Telemedicine Adoption for in-Hospital Care Could Reach 25%

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By Jason Hallock, MD

I have a gut check question for you: what percentage of U.S. healthcare could be delivered virtually? Ten percent? Twenty-five? What about 90 percent?

This is, in effect, the multi-billion dollar question for U.S. healthcare in a post-COVID world. As a country, we spend $3.8 trillion on healthcare—17.7% of our GDP. Thus, even on the low end, it’s likely that tens of billions of dollars depend on knowing what we might save with more telemedicine adoption. The health, wellbeing, and pocketbooks of the American healthcare consumer are on the line.

But how do we go about answering that question? First, the pandemic has taught us a lot about telemedicine adoption and how it might look in the future. In particular, we know that we could transition a considerable portion of American healthcare to remote care if we wanted or needed it to be. Vast swathes of the public have now experienced virtual care at least once and like what they found. So, too, have clinicians. Meanwhile, hospitals and health systems relied on virtual care to fill gaps in specialist coverage, manage surges in demand, and help keep their staff and patients safe.

So, now that we are past the immediate emergency and on to long-term planning, what percentage of U.S. healthcare could go remote?

What is technologically feasible for widespread telemedicine adoption?

Technically speaking, any healthcare that is not a procedure could be delivered remotely. How often do you need a procedure? One study published by the Massachusetts Chapter of the American College of Surgeons (Atul Gawande was a co-author) found that Americans, on average, receive about 9.2 surgical procedures in a lifetime. Of those, 3.4 are inpatient operations, 2.6 are outpatient operations, and 3.2 are non-operating room invasive procedures.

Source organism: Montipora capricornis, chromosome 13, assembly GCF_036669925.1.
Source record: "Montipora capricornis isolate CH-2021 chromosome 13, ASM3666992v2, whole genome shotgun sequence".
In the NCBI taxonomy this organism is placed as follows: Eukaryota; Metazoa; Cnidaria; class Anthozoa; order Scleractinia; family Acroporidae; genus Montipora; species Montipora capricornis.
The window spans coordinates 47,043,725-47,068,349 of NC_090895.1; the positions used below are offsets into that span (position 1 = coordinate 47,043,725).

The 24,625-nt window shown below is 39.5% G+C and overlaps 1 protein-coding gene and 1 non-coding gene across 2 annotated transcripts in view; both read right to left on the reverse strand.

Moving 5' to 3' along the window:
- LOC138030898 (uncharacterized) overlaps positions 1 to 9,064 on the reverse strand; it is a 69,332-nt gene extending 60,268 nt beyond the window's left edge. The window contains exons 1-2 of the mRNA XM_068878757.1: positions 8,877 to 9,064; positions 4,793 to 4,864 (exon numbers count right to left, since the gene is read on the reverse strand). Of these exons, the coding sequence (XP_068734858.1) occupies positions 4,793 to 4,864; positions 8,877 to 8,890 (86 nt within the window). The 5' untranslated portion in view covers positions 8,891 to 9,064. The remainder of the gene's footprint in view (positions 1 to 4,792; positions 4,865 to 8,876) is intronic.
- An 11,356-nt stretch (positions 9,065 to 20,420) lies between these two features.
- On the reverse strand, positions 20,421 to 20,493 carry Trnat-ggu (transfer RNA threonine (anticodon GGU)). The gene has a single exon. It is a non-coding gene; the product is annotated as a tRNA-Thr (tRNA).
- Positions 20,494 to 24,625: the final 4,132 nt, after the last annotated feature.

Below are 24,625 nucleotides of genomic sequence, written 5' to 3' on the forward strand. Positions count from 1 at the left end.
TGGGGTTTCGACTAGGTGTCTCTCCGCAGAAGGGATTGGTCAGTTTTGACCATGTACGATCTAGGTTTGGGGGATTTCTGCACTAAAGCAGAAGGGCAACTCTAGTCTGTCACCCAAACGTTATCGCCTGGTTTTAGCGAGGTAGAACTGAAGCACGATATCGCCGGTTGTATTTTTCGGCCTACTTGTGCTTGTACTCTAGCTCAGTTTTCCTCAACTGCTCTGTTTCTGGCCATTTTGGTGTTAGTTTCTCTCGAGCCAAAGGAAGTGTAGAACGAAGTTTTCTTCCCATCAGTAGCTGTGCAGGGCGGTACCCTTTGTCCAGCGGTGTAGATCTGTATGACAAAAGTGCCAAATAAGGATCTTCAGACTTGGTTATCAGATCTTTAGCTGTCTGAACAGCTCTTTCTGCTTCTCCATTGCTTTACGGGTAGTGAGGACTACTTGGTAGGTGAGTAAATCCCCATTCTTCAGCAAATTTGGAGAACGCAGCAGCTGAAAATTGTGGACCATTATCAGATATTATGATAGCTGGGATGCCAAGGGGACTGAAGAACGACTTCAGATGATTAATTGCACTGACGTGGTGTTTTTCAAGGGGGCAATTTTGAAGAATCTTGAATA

In theory, we could transition most other care delivery to some version of virtual care. In my personal experience as an ER physician, in various leadership positions for acute care groups, and now as CMO for a telemedicine group, I estimate that perhaps as much as 90 percent of healthcare could be delivered remotely. Taking this view probably gives us the upper bounds of what we could provide via telemedicine.

But that is what the technology would allow. But that’s not really the question we’re asking.

Clinical touchpoints

A more precise method is to look at clinical touchpoints. That is to say, every time a patient interacts with a clinician. My company focuses on the acute care space, so we are mainly concerned with clinical touchpoints inside the hospital setting, whether it’s telePsychiatry delivered in the ED or teleICU coverage for an admitted patient.

It’s no secret that we aim to own that space. And, with our recent acquisition of Access Physicians, we are poised to be the go-to choice for a range of hospital-based telemedicine. When you consider the specialties we now offer, you can begin to get a sense that a large percentage of hospital-based clinical encounters could take place via telemedicine. There is a strong use case to transition a portion of clinical encounters to virtual care in multiple specialties: psychiatry, neurology, cardiology, critical care, pulmonology, maternal-fetal medicine, nephrology, endocrinology, and (as COVID has made clear) infectious disease.